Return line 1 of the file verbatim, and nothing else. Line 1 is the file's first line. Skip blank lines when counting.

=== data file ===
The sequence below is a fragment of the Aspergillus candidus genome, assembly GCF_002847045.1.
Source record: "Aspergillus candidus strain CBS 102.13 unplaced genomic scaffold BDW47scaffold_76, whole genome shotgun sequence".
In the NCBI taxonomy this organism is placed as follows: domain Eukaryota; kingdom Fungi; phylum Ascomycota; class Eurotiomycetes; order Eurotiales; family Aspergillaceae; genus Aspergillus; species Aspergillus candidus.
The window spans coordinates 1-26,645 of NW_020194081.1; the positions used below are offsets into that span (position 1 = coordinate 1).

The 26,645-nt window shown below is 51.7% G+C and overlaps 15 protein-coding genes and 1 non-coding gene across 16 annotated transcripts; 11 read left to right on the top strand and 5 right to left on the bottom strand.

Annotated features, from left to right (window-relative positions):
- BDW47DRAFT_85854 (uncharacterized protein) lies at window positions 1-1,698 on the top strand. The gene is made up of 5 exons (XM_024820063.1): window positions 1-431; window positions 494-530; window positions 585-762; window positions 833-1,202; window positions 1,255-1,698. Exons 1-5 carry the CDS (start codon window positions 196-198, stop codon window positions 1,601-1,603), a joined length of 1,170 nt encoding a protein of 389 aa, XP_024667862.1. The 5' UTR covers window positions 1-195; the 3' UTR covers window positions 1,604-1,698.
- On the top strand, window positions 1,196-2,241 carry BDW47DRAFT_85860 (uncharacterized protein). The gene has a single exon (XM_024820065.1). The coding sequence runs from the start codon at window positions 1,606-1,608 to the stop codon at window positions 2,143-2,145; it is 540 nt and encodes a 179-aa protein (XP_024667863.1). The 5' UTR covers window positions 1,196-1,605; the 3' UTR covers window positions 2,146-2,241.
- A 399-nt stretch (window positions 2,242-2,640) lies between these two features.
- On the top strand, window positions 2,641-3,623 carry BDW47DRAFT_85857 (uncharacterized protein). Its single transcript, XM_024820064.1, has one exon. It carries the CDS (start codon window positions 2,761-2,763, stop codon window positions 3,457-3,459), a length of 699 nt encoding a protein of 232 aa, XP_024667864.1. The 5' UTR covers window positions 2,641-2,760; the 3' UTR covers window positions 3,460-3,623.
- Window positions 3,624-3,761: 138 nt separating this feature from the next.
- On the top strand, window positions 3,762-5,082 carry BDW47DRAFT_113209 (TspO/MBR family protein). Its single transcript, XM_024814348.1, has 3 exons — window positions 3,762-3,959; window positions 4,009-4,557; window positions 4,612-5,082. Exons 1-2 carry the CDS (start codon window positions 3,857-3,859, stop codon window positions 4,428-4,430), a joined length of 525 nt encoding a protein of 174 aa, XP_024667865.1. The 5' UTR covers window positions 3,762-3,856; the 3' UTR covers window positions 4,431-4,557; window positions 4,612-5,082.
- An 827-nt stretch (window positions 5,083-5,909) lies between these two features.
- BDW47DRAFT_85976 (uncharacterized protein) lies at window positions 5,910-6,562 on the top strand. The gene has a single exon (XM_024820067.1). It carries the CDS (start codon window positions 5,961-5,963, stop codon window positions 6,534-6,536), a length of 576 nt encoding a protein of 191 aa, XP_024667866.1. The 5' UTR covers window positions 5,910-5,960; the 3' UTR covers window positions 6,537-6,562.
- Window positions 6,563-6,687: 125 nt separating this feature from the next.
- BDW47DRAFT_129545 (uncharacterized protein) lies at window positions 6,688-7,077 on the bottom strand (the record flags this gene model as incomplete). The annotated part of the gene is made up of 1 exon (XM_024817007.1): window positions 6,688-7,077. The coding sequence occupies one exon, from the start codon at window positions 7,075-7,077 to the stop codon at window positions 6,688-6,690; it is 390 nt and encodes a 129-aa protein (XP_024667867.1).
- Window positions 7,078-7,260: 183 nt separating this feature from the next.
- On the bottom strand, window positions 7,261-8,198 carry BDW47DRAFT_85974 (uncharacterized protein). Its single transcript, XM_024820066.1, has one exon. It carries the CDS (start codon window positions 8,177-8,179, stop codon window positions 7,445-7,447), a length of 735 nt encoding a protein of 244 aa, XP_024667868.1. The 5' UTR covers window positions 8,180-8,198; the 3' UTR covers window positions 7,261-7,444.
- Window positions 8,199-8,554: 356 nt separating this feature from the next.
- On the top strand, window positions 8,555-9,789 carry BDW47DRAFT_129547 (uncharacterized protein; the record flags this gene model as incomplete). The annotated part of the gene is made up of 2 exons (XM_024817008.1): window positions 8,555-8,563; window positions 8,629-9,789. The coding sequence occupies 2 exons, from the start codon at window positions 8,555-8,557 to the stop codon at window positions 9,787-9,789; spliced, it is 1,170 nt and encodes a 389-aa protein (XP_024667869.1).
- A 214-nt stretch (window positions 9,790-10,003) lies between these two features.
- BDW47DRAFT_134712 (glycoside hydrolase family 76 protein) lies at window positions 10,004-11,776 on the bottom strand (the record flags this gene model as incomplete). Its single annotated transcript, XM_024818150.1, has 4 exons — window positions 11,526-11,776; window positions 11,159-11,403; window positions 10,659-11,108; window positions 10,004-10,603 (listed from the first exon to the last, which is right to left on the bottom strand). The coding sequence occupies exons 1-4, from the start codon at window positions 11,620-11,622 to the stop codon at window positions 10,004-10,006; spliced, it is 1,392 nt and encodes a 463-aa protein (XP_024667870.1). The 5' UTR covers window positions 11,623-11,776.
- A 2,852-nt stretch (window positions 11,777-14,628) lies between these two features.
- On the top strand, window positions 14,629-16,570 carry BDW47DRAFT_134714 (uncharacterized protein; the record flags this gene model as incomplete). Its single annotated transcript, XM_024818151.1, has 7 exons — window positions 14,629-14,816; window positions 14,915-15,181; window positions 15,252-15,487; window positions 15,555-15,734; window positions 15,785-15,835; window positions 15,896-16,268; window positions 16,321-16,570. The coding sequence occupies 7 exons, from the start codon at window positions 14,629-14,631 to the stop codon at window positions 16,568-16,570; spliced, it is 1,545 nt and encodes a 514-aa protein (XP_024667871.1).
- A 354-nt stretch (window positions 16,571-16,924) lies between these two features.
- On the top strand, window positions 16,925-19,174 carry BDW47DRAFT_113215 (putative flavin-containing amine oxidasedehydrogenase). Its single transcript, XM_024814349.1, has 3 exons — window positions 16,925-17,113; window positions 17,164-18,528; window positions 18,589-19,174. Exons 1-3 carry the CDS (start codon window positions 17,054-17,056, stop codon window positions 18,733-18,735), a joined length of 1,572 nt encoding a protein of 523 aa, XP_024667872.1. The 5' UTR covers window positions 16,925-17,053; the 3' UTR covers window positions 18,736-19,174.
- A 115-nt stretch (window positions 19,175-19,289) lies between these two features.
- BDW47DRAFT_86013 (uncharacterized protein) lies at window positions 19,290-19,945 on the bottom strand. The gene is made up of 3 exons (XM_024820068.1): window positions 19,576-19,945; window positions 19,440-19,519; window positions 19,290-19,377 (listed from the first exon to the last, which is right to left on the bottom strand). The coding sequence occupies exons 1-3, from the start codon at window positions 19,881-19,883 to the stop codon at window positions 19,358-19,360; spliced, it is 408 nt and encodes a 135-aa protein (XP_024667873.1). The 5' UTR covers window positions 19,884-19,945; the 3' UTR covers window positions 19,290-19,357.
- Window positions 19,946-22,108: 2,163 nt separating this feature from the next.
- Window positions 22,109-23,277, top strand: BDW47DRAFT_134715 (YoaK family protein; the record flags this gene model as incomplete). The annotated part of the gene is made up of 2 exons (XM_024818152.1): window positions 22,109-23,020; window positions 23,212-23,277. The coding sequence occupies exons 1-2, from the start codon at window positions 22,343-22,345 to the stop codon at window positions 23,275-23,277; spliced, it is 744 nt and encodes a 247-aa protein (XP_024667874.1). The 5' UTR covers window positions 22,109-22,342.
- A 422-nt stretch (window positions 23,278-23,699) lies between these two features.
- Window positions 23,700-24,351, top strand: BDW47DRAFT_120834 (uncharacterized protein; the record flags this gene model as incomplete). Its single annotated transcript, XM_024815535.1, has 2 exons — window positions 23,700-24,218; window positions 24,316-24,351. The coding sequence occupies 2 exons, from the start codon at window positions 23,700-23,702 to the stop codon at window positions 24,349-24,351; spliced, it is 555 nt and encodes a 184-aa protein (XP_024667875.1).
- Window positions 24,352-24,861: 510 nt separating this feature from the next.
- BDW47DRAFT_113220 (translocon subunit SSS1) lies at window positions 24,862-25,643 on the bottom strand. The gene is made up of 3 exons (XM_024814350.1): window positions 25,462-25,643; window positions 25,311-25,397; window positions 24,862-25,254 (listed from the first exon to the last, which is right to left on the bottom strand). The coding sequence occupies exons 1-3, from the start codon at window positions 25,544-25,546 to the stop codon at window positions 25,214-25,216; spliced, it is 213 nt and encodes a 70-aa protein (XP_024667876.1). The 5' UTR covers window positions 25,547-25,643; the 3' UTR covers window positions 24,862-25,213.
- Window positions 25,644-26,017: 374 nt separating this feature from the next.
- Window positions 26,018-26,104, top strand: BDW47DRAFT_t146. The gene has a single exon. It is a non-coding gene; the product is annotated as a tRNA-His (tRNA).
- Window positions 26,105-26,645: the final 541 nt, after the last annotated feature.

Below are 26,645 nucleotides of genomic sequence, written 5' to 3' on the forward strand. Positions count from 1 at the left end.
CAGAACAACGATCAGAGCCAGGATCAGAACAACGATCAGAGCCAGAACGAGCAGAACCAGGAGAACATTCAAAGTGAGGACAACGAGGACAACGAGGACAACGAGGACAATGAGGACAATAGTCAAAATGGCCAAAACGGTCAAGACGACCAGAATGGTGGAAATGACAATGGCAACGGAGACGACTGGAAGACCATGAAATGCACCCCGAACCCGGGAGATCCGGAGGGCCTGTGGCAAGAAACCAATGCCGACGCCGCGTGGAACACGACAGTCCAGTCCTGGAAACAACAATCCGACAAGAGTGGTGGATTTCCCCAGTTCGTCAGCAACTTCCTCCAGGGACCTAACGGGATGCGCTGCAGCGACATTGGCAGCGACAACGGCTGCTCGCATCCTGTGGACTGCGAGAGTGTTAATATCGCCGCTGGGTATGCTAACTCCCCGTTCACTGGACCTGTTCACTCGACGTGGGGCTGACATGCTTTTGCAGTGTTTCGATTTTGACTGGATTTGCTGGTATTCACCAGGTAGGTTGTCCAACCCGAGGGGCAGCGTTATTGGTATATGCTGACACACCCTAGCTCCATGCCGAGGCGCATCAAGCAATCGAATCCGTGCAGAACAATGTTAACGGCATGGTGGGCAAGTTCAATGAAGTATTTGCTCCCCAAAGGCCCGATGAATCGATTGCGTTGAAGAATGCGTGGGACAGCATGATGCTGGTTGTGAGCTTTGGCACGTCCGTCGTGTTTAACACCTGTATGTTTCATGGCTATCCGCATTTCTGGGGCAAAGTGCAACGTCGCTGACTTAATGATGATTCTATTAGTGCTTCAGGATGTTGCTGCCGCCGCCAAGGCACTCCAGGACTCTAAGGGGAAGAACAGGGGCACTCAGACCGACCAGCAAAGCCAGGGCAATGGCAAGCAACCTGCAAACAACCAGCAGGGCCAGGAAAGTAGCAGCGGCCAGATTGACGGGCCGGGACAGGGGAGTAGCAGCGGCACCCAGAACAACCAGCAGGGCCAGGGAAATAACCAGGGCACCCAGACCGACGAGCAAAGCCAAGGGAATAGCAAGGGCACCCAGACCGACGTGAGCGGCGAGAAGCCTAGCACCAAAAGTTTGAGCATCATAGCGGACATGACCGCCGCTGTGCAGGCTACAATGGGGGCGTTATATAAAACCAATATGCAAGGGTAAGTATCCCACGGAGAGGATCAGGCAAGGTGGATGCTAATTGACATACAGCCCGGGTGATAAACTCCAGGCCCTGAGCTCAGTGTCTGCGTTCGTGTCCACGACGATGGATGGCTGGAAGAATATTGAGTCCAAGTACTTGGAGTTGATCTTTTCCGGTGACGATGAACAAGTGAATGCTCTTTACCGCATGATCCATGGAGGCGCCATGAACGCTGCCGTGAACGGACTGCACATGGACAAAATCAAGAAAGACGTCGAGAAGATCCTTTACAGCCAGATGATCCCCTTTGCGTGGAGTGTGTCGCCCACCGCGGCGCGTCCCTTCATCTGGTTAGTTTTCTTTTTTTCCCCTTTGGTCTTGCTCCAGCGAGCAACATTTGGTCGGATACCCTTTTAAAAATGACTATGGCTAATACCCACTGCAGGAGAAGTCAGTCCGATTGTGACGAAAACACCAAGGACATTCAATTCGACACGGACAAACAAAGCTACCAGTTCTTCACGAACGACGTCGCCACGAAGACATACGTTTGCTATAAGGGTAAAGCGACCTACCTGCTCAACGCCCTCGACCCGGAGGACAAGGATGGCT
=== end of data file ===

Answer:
The sequence below is a fragment of the Aspergillus candidus genome, assembly GCF_002847045.1.